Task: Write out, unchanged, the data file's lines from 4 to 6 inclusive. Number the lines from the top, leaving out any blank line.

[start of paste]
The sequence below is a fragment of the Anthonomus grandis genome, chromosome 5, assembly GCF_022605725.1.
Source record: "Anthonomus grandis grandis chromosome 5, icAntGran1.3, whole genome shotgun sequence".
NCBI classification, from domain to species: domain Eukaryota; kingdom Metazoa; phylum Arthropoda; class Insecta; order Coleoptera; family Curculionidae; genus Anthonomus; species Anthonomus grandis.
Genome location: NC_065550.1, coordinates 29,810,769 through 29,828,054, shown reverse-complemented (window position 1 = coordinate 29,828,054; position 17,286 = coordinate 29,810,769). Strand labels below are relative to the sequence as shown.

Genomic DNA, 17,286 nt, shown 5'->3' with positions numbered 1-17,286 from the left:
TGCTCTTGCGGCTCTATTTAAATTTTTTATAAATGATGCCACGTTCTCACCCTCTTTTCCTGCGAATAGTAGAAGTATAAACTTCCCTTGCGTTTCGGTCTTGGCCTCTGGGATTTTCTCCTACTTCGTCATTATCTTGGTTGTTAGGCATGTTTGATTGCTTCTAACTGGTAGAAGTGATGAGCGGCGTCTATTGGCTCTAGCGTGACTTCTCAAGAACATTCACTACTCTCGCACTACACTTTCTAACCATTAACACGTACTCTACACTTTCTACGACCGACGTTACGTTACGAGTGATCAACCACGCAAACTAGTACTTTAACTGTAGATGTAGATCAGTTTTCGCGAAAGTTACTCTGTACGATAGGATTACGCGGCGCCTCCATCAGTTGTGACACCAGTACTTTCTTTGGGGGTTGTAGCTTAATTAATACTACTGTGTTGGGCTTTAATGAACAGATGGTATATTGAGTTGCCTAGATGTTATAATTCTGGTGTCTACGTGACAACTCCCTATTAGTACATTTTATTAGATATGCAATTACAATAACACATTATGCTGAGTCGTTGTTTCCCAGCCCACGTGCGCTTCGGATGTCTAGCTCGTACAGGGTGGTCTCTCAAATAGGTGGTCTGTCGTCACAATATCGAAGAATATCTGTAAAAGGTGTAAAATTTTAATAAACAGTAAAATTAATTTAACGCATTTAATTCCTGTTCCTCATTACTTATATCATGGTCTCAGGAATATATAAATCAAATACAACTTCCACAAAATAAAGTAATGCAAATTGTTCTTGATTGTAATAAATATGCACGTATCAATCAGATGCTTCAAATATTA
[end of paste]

Genome location: NC_065550.1, coordinates 29,810,769 through 29,828,054, shown reverse-complemented (window position 1 = coordinate 29,828,054; position 17,286 = coordinate 29,810,769). Strand labels below are relative to the sequence as shown.

Genomic DNA, 17,286 nt, shown 5'->3' with positions numbered 1-17,286 from the left:
TGCTCTTGCGGCTCTATTTAAATTTTTTATAAATGATGCCACGTTCTCACCCTCTTTTCCTGCGAATAGTAGAAGTATAAACTTCCCTTGCGTTTCGGTCTTGGCCTCTGGGATTTTCTCCTACTTCGTCATTATCTTGGTTGTTAGGCATGTTTGATTGCTTCTAACTGGTAGAAGTGATGAGCGGCGTCTATTGGCTCTAGCGTGACTTCTCAAGAACATTCACTACTCTCGCACTACACTTTCTAACCATTAACACGTACTCTACACTTTCTACGACCGACGTTACGTTACGAGTGATCAACCACGCAAACTAGTACTTTAACTGTAGATGTAGATCAGTTTTCGCGAAAGTTACTCTGTACGATAGGATTACGCGGCGCCTCCATCAGTTGTGACACCAGTACTTTCTTTGGGGGTTGTAGCTTAATTAATACTACTGTGTTGGGCTTTAATGAACAGATGGTATATTGAGTTGCCTAGATGTTATAATTCTGGTGTCTACGTGACAACTCCCTATTAGTACATTTTATTAGATATGCAATTACAATAACACATTATGCTGAGTCGTTGTTTCCCAGCCCACGTGCGCTTCGGATGTCTAGCTCGTACAGGGTGGTCTCTCAAATAGGTGGTCTGTCGTCACAATATCGAAGAATATCTGTAAAAGGTGTAAAATTTTAATAAACAGTAAAATTAATTTAACGCATTTAATTCCTGTTCCTCATTACTTATATCATGGTCTCAGGAATATATAAATCAAATACAACTTCCACAAAATAAAGTAATGCAAATTGTTCTTGATTGTAATAAATATGCACGTATCAATCAGATGCTTCAAATATTA